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Mir Re-enter March 23 06:20 utc

Mir Amateur Radio Status: March 22, 2001

Mir Reentry tonight

By Miles Mann WF1F,
MAREX-NA (Manned Amateur Radio Experiment, North American Division)

Mir's Retirement date adjusted to March 23, approximately 0620 UTC.

The Russian Space Station Mir will be retired on March 23 around 0620
UTC.  The controllers in Moscow have been slowly lowering the orbit of
Mir from 250 miles (400 kilometers) down to approximately 130 miles (208
kilometers) above the earth's surface. When the Space station reached
150 miles ( 250 Kilometers), it was at the point of no return. The two
Progress rocket boosters will not be able to lift Mir back into orbit. 
When Mir reached the 133-mile (220-Kilometer) point early this week, the
controllers were then able to pick the final orbit and time.  Mir is
currently at  about 127 miles (240  kilometers) in altitude.  The
controllers at Russian Mission control are now preparing for the final
three engine firings which will send the 140 ton Space station into a
controlled dive. The first engine burn will take place around 00:30 UTC
and the second on the next orbit around 02:00 UTC, with the final burn
during the 05:00 UTC orbit over Asia.

The main parts of the Mir Station will dive into a specific 50 x 100
miles spot in the Pacific Ocean.  Some of the smaller lighter parts,
such as the solar panels will fragment into smaller pebble size chunks
and land over a wider area.

People living in Japan and New Zealand may be able to see the station as
it makes is last fiery decent.  Amateur Radio stations living along the
Pacific Rim, will be able to bounce radio signals off the Ion trail of
the Mir station and may be able to have a few minutes of "meteor bounce"
propagation.  In that trail of Ions will not only be tons of expensive
test equipment but it will also include several amateur radio projects,

Icom 228h 2-meter transceiver (SAFEX project)
Icom 70cm Repeater (SAFEX II)
Kenwood TM-733 dual band transceiver (SAFEX project)
Kenwood TM-V7A dual band transceiver (Marex SSTV system)
Kantronics KPC-9612 TNC (Marex Email system)
PacCom TNC (MIREX project)
And the first joint project between MIREX/MAREX/SAREX/ARRL/AMSAT was the
DCI RF Filter project.

Mir Orbital Data:

Database Entry:   4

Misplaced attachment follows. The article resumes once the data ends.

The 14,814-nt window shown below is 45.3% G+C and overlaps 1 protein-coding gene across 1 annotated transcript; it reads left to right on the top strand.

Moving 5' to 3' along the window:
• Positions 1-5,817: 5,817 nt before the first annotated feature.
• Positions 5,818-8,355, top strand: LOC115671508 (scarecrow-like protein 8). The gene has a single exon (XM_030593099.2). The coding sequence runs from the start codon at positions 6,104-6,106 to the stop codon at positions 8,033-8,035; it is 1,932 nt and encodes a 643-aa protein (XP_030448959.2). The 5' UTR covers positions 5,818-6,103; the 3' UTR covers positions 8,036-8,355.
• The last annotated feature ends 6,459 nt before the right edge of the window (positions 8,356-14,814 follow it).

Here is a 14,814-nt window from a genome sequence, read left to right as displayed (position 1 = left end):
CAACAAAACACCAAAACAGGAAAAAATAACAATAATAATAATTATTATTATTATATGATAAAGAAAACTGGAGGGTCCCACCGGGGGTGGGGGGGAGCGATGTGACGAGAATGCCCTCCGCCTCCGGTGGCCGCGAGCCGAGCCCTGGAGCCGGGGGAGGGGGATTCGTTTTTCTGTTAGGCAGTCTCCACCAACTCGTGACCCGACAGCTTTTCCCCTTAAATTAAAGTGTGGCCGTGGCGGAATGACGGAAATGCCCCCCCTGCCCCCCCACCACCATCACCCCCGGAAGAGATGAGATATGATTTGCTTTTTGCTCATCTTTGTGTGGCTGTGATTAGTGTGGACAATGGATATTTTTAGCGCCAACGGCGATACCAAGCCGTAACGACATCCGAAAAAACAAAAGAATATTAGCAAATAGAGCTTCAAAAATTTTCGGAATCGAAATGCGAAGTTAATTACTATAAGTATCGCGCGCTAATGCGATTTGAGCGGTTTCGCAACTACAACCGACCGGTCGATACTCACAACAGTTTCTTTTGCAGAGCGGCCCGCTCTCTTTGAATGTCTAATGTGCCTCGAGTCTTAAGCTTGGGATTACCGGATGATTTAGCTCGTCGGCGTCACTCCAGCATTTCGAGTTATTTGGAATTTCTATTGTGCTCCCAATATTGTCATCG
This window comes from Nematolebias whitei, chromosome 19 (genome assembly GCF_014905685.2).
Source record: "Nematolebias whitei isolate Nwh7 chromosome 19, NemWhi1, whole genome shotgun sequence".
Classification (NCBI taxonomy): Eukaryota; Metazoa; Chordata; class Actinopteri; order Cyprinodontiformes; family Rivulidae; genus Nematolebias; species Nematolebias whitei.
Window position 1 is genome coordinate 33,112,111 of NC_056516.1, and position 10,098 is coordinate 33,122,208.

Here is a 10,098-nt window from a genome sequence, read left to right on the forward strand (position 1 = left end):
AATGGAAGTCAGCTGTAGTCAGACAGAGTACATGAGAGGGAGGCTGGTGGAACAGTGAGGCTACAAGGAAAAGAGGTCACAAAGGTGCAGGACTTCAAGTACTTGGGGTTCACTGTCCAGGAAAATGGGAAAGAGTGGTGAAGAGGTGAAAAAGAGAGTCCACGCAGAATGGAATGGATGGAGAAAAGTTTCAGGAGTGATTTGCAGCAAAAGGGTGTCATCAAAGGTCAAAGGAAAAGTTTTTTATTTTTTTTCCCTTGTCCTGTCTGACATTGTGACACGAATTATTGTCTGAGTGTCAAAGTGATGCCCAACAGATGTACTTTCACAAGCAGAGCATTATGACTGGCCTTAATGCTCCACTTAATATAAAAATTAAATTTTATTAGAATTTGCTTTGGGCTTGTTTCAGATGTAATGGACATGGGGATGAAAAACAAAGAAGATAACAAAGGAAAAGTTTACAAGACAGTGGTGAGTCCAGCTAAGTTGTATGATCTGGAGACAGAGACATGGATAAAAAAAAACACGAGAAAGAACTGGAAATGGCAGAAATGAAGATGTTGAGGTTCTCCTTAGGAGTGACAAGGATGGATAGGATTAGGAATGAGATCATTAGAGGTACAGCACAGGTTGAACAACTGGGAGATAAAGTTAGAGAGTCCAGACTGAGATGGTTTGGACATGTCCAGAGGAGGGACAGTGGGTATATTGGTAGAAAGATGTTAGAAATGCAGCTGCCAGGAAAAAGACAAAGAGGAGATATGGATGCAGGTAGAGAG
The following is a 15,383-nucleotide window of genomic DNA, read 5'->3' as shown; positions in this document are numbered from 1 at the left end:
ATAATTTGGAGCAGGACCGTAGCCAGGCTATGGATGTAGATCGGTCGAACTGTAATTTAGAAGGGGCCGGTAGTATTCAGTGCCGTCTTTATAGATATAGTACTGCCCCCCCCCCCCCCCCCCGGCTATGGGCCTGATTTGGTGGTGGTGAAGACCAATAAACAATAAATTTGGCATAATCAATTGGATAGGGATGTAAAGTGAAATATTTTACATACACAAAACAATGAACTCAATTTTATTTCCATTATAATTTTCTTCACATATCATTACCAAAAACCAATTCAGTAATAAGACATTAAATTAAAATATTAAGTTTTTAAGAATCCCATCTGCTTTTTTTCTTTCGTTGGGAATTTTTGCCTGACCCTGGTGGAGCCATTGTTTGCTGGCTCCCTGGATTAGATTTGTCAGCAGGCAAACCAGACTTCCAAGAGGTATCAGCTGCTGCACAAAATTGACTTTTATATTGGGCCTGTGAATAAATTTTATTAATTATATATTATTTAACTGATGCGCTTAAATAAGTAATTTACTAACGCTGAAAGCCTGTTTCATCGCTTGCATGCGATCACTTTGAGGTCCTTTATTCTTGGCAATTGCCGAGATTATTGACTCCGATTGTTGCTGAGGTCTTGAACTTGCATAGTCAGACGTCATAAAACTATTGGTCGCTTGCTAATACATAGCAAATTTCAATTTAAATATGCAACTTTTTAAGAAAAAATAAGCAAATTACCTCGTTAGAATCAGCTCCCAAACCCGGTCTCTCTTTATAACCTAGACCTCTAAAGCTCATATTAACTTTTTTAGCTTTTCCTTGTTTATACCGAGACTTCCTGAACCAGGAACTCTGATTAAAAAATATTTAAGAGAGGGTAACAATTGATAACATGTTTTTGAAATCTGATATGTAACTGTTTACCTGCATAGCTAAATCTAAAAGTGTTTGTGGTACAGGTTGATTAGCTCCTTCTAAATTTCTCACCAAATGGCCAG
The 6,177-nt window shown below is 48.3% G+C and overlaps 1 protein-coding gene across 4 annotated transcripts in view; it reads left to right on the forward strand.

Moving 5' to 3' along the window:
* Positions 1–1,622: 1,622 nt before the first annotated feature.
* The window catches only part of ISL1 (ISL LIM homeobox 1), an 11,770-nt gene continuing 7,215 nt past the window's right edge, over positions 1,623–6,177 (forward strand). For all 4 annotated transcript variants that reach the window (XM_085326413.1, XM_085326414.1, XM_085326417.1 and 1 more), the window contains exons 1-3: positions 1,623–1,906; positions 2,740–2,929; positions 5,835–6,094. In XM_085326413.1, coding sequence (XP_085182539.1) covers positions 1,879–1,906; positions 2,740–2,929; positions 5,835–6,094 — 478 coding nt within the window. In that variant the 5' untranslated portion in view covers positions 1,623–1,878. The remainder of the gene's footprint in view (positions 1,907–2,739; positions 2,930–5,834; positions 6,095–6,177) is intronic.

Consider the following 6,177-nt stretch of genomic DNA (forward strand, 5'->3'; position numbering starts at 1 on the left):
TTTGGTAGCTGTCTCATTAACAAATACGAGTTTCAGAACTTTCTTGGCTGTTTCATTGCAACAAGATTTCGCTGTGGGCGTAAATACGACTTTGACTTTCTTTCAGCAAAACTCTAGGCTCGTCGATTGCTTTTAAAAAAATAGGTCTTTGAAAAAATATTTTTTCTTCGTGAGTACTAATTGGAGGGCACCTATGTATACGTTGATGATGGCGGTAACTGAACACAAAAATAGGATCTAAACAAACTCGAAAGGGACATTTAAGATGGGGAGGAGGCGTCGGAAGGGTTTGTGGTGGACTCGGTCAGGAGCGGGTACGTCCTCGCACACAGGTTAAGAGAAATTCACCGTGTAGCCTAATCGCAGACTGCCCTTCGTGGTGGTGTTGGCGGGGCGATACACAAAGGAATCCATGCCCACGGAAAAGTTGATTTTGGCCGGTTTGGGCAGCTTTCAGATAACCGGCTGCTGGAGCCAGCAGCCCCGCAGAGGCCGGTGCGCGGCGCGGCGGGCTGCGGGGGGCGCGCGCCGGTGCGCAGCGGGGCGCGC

Object Number: 16609
NASA Designation:                      
Epoch Time, T0:  1  81.1597455     
03/21/01 22:50:02.01 est           
Epoch Rev, K0: 86313           
Mean Anomaly, M0: 156.18750°      
Mean Motion, N0: 16.21156079       
Inclination, I0:  51.63420°         
Eccentricity, E0: 0.00041390        
Arg Perigee, W0: 203.89450°        
R.A.A.N., O0: 255.38490°           
Beacon Frq, F1: 145.9850          
Decay, N1:  7.57530e-003    

Derived Values...
(Adjusted to Present Time)
Epoch was   0.4 days ago.
Satellite age is   5325 days.
Orbital Period:    88.808 minutes
Perigee Height:    212.8 km
Apogee Height:    218.3 km
Lat. of Apogee:  19.8°  +3.086°/day
Arg Perigee: 205.62865°  +4.107°/day
R.A.A.N.: 253.06071°  -5.504°/day

1 16609U 86017A   01081.15974550  .00757533  11879-4  34830-3 0  7708
2 16609  51.6342 255.3849 0004139 203.8945 156.1875 16.21156079863131

Daughter of Mir:

ISS (ZARYA)             
1 25544U 98067A   01081.21693648  .00031287  00000-0  37706-3 0  7871
2 25544  51.5698 167.1633 0008461 199.3076 267.2921 15.60464118133492

New MAREX Web pages:
Check out our future ISS Projects and a large list if Mir related links


Copyright 2001 Miles Mann, All Rights Reserved.  This document may be
distributed via the following means - Email (including listservers),
and World-Wide-Web.  It may not be reproduced for profit including, but
limited to, CD ROMs, books, and/or other commercial outlets without
written consent from the author.

Until we meet again


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